“When he [the shepherd] has brought out all his own, he goes before them, and the sheep follow him, for they know his voice. A stranger they will not follow,; but they will flee from him, for they do not know the voice of strangers.” This figure Jesus used with them, but they did not understand what he was saying to them.

John 10: 4-4

To truly appreciate today’s familiar gospel of “The Good Shepherd” we need to know its context in the preceding verses. Chapter 9 of John concludes: “If you were blind, you would have no guilt; but now that you say, “We see,” your guilt remains” (John 9: 41). Jesus is contesting with the Pharisees who have so objected to his curing of the blind man on the Sabbath. As portrayed in John’s gospel, the Pharisees are the “gatekeepers” of the religious community. Jesus is telling them that it is not they but it is God, in the One who is sent, who is the only gatekeeper, the one and true shepherd.
it seems to be a part of the human condition that we long for the power to be the gatekeeper. We want, on our terms, to determine who is fully human and who isn’t; who is justified and who isn’t; who is among the “we” and who are the “they.” Pharisaism is not confined to the Pharisees.
As we see in the readings from Acts during these days, in the very earliest times of the Christian faith, there were great disputes about whether or not non-Jews could be part of the community. Then, as throughout its history, the Church, as every human society, has wrestled with the kinds of people and what particular cultures are to be allowed to enter through the gate. In today’s passage from Acts, we read the challenging verse: “What God has made clean, you are not to call profane” (Acts 11:9). The voice of any human being who dares to usurp God’s place as the one gatekeeper will, eventually, cease to be followed. For, it is only the voice of the true shepherd that each person’s own deepest call can recognize.
Groucho Marx is famously to have said that he would not want to belong to any club that would have him as a member. The humor of his line lies in truth of the human desire for a status and identity that comes from belonging to something from which others, who are seen as less, are excluded. In truth, even those of us who see ourselves as liberally minded, are from moment to moment judging and discriminating. In the course of every day, we can presume to know what is behind what another says or does. We judge them in such a way that we may feel superior to them in some way. This presumption of superiority can influence those with whom we associate at the personal, political, and religious levels.
It is currently documented that not only neighborhoods but increasingly states and regions in the United States are becoming more and more homogeneous. The more that we live with like-minded people, the more that those who are different become alien to us. The early motto of the country was “out of many, one.” Although it initially referred to how one country could exist of out of many different states, it began in time to attain its more radical (and original) sense that the full appreciation and acceptance of diversity is not an obstacle to but rather a condition for unity. Today we realize that the living out and implementing of this truth is always a most vulnerable undertaking. As Jesus tells the Pharisees, in order to see a deep truth we must first become blind to our arrogance and presumption of personal, moral, cultural, and religious superiority.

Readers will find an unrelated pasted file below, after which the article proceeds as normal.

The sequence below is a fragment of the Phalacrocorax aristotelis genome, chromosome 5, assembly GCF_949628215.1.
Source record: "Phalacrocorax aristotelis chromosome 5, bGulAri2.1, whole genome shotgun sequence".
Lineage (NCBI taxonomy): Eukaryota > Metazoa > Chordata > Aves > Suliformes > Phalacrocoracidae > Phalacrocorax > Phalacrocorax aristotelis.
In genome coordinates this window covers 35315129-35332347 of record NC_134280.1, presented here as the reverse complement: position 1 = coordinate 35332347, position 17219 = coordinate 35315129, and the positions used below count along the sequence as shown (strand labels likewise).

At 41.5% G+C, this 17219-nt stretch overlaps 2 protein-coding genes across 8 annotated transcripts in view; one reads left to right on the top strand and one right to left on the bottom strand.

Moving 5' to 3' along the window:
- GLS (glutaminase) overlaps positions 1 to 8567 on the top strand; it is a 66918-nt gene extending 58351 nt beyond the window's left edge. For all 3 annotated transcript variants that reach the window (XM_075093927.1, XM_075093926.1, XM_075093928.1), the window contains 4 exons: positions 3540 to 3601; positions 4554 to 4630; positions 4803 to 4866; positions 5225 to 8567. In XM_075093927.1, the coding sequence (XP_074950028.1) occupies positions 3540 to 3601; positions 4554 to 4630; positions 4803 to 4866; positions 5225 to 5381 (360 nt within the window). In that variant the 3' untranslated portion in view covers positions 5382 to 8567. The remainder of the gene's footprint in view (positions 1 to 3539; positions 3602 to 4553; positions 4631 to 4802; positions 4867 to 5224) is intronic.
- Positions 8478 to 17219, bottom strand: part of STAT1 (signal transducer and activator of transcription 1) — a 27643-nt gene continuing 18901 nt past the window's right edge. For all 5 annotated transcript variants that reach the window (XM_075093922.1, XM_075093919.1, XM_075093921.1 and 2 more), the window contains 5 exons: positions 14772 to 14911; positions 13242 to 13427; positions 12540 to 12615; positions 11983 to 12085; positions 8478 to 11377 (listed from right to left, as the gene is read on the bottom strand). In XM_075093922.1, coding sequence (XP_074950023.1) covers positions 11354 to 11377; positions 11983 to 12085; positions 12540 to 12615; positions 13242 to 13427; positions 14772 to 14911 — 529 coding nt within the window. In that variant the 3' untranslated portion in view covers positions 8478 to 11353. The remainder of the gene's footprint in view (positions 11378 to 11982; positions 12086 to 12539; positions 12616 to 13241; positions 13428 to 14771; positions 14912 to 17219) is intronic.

We are quick to designate what is unknown and strange to us as “unclean.” In its very beginnings, the seeds of the Church could well have ceased to develop if it (as symbolized by Peter) had not heard the words: “What God has made clean, you are not to call profane.” This moment of crisis continues to repeat itself in the Church as well as in our personal lives. At each moment, we can close down on reality based on our own limited awarenesses and prejudices. On the other hand, we can open to the Mystery of the Other. We can realize that all that is Other is not to submit to our voice, but only to respond to that of “the true Shepherd.”

We also need to be humble and realistic, acknowledging that at times the way we present our Christian beliefs and treat other people has helped contribute to today’s problematic situation. We need a healthy dose of self-criticism. Then too, we often present marriage in such a way that its unitive meaning, its call to grow in love and its ideal of mutual assistance are overshadowed by an almost exclusive insistence on the duty of procreation. Nor have we always provided solid guidance to young married couples, understanding their timetables, their way of thinking and their concrete concerns. At times we have also proposed a far too abstract and almost artificial theological ideal of marriage, far removed from the concrete situations and practical possibilities of real families. This excessive idealization, especially when we have failed to inspire trust in God’s grace, has not helped to make marriage more desirable and attractive, but quite the opposite.

We have long thought that simply by stressing doctrinal, bioethical and moral issues, without encouraging openness to grace, we were providing sufficient support to families, strengthening the marriage bond and giving meaning to marital life. We  find it difficult to present marriage more as a dynamic path to personal development and fulfillment than as a lifelong burden. We also  find it hard to make room for the consciences of the faithful, who very often respond as best they can to the Gospel amid their limitations, and are capable of carrying out their own discernment in complex situations. We have been called to form consciences, not to replace them.

Pope Francis, Amoris Laetitia, 36-7


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